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October 1995

2Peripheral Scatter Photocoagulation for Neovascularization Associated With Pars Planitis

Author Affiliations

From the Department of Ophthalmology, Medical College of Wisconsin, Milwaukee. The authors have no proprietary interest in any procedure, drug, or instrument mentioned in this article.

Arch Ophthalmol. 1995;113(10):1277-1280. doi:10.1001/archopht.1995.01100100065030

Background:  Peripheral cryotherapy appears to be efficacious in the treatment of neovascularization of the vitreous base in patients with pars planitis, although it may be associated with the development of rhegmatogenous retinal detachments.

Objective:  To evaluate the safety and efficacy of peripheral scatter photocoagulation for treatment of neovascularization of the vitreous base when used alone or combined with pars plana vitrectomy.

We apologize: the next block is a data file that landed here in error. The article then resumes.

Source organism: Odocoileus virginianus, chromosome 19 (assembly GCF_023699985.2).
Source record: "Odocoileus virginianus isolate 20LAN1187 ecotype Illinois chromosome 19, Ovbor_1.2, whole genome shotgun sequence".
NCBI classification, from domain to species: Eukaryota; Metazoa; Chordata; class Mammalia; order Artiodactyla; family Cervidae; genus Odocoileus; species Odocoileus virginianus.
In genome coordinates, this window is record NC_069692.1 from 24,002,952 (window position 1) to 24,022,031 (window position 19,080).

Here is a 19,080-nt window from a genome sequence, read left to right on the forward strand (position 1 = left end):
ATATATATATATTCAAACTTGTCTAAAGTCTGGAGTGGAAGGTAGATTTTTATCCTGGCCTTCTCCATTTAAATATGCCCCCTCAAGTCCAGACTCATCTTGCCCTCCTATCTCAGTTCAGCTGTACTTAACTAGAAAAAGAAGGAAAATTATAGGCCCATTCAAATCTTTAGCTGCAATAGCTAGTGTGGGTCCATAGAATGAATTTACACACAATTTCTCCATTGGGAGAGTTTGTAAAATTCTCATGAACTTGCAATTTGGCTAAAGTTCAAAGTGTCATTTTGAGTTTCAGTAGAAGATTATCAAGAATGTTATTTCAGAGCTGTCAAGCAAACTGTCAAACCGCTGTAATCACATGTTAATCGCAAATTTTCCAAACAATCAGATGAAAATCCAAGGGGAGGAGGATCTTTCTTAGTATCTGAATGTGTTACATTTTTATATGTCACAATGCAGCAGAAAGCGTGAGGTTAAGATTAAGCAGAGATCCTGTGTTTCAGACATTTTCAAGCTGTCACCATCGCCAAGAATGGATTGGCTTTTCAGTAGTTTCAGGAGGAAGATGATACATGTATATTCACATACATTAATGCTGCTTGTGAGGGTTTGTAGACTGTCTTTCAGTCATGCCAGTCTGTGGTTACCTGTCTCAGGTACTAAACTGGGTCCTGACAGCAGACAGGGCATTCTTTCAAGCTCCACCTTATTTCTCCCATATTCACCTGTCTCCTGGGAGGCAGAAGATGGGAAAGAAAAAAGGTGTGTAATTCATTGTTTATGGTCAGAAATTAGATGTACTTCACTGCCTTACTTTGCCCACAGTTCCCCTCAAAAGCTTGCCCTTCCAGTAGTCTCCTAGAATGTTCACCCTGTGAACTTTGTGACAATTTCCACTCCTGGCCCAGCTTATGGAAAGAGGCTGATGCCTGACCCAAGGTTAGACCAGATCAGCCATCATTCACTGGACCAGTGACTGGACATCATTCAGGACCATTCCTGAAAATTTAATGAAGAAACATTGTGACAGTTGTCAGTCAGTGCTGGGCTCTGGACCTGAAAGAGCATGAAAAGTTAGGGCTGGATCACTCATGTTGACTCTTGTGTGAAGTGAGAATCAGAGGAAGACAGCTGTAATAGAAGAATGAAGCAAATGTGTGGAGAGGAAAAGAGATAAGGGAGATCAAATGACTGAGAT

Methods:  Six patients (10 eyes) presented with vitritis, cystoid macular edema, and neovascularization of the vitreous base, unresponsive to corticosteroid therapy. Three patients (five eyes) received scatter diode or argon photocoagulation treatment alone. The other three patients (five eyes) underwent pars plana vitrectomy coupled with argon or diode photocoagulation, placed in three rows, posterior to the area of inferior neovascularization of the vitreous base.

Results:  Pretreatment visual acuity ranged from 20/20 to 20/200. All patients were followed up for a minimum of 6 months. After placement of photocoagulation (with or without concurrent pars plana vitrectomy), the neovascularization regressed, inflammation was stabilized, and cystoid macular edema improved in all eyes. There were no retinal detachments or other complications of treatment. Posttreatment visual acuity ranged from 20/20 to 20/100. When final visual acuity was 20/40 or less, cataract formation was generally responsible.

Conclusions:  Peripheral scatter photocoagulation is efficacious and appears at least equal to peripheral cryotherapy in causing regression of neovascularization of the vitreous base in patients with pars planitis.

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